Last July, I took a class from Peter Follansbee on making a joint stool. It was at Roy Underhill’s The Woodwright’s School in Pittsboro, N.C., where the sun beat down all week and the mercury crossed the 100° mark every day. My people are from peat bogs; I would rather it be 50° and raining than hot and sunny – and our first two days were spent outside splitting stock from freshly felled red oak logs. But despite the constant threat of heat stroke, I had a marvelous time.
Peter has an arid sense of humor (which I adore) and he is unfailingly generous in sharing his years of woodworking experience, and his deep knowledge of 16th- and 17th-century furniture – not to mention his tools. And working with wet oak was a wholly new experience for me, and a great deal of fun. It seemed revolutionary to me – even though the technique is centuries old – to be able to split off a perfect (or perfect enough) tenon rather than saw it. (And I’m sad you can’t do that with cherry.)
In just one week, most of the 10 students in the class managed to go from a log to a finished drawbored joint stool, complete with shaped legs (some of them turned the legs on Roy’s pole lathe) and a seat with a profiled edge.
I’m chagrined to admit that I was in the minority (as you can no doubt tell from the photo at the top). On the last day, as we were doing a final dry-fit on the tenons in preparation for drawboring, I cut the angle on one of my side stretcher tenons at such a wrong angle that I removed too much material to be able to drawbore it in place. Peter calmly assessed the situation, made me laugh about my mistake, then hewed another stretcher for me from some leftover stock in less than a half-hour, while also helping the other students complete their work. (I’m a horrid hewer; I need a lot more practice and a much stronger wrist.)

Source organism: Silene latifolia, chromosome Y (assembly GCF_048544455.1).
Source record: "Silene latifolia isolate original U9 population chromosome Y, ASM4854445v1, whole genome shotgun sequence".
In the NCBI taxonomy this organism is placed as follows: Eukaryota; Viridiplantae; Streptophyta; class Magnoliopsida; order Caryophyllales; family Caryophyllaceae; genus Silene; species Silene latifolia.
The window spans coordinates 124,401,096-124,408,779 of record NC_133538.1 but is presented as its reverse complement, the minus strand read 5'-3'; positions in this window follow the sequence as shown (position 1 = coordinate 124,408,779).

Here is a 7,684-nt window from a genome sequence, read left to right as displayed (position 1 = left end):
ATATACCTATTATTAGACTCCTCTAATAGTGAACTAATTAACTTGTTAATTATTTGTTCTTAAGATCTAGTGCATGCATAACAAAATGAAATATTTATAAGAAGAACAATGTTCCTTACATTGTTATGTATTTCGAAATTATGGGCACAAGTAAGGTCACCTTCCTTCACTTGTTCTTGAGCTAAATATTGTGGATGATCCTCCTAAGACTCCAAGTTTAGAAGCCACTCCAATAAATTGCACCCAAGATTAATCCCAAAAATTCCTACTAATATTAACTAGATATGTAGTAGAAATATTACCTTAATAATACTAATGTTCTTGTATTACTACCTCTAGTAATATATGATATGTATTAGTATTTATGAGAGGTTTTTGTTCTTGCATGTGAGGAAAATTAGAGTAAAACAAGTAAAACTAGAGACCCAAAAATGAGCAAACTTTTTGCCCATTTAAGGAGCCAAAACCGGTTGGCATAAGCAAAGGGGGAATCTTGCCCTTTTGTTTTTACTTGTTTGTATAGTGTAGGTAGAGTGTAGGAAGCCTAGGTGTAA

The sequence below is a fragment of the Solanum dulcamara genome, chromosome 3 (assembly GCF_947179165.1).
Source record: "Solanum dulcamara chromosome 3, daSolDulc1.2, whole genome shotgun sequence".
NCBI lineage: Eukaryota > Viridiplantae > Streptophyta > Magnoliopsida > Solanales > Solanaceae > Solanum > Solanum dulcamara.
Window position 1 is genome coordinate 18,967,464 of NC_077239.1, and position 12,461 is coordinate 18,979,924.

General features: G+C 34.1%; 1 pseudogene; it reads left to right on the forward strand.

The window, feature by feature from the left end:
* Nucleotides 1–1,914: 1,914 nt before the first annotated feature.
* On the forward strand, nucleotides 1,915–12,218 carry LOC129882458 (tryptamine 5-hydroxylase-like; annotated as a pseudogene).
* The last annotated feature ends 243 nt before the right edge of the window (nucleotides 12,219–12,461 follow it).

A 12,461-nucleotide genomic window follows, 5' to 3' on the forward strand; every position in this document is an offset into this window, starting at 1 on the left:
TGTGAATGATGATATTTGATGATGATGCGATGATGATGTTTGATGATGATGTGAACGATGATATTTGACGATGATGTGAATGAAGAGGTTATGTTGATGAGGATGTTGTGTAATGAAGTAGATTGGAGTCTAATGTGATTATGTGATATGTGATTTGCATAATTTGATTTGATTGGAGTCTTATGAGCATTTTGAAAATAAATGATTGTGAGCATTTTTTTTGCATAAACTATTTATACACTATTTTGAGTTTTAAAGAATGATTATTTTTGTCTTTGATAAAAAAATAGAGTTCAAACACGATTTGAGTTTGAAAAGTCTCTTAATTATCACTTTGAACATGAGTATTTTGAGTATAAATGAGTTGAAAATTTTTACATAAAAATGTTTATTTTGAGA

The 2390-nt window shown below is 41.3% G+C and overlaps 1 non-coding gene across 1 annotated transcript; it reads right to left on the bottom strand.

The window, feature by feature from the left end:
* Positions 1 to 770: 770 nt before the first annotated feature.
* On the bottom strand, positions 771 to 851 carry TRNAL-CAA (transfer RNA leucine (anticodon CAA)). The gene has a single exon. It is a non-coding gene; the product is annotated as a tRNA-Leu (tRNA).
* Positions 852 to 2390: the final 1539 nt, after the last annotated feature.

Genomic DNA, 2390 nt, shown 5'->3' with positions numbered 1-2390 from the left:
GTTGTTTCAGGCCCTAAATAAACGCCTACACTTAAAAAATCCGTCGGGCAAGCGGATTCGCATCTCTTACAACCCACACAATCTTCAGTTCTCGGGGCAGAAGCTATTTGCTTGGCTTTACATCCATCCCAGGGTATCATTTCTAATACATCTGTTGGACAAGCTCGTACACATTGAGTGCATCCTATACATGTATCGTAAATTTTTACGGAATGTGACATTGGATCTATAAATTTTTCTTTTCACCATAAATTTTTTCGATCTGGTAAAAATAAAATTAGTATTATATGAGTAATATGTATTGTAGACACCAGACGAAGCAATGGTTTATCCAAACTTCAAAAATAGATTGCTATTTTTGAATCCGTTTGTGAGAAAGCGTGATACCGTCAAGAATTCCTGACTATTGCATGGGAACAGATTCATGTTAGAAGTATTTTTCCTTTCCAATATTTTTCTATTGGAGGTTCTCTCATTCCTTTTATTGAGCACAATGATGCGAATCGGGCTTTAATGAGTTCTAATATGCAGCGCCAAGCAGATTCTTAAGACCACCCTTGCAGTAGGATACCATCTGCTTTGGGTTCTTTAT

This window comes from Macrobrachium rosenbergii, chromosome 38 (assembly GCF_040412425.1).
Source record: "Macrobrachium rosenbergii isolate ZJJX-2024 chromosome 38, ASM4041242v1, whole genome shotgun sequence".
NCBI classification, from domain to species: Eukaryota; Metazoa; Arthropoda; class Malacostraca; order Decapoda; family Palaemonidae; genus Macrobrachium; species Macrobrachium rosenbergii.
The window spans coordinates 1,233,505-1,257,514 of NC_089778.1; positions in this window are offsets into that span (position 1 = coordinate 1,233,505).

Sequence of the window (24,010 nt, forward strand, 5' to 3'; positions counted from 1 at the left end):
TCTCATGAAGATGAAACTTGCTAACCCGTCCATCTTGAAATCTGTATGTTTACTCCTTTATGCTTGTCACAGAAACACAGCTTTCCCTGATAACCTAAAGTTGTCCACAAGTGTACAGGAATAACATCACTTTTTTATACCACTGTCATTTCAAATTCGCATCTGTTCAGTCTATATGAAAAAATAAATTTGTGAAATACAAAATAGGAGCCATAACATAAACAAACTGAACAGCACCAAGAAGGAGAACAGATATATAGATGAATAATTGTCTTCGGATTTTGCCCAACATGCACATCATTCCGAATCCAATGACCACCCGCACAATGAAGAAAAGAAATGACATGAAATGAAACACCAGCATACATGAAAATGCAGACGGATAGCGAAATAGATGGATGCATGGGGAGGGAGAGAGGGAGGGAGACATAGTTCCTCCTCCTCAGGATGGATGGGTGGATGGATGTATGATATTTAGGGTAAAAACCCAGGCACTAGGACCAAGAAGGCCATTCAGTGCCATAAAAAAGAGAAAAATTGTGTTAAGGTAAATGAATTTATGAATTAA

By the end of the day, I managed to get the show surface planed and the angles cut on the shoulders of the new stretcher, but the tenons were still square and I didn’t have time to add a bead to match the other three. I think I was having too much fun playing with the gouge and mallet as I cut the simple design shown at right into the aprons – a technique that Peter had me doing with ease in but minutes.
With the class over, I packed all the parts into a tomato flat, tossed them in the back of my car, and drove home to Cincinnati. As soon as I got home, I borrowed from Chris Schwarz a beader to finish the last of the decoration, and I was gung-ho to get the joint stool assembled. I took it into my shop at work … then life got in the way.
As of two days ago, the pieces were languishing at work in the tomato flat, and covered with sawdust. Now, they’re dry-assembled on my bench at home, and I have a couple pins driven. I still have to fit those last two tenons, then drill the holes so I can complete the drawboring.
But I can’t for the life of me remember what Peter told us about pegging the top in place – particularly a two-board top, which is what mine will be.
So I’m delighted that “Make a Joint Stool from a Tree” is at the printer; I need it as soon as possible – because I’m not moving those joint stool pieces off my bench until the project is done.
– Megan Fitzpatrick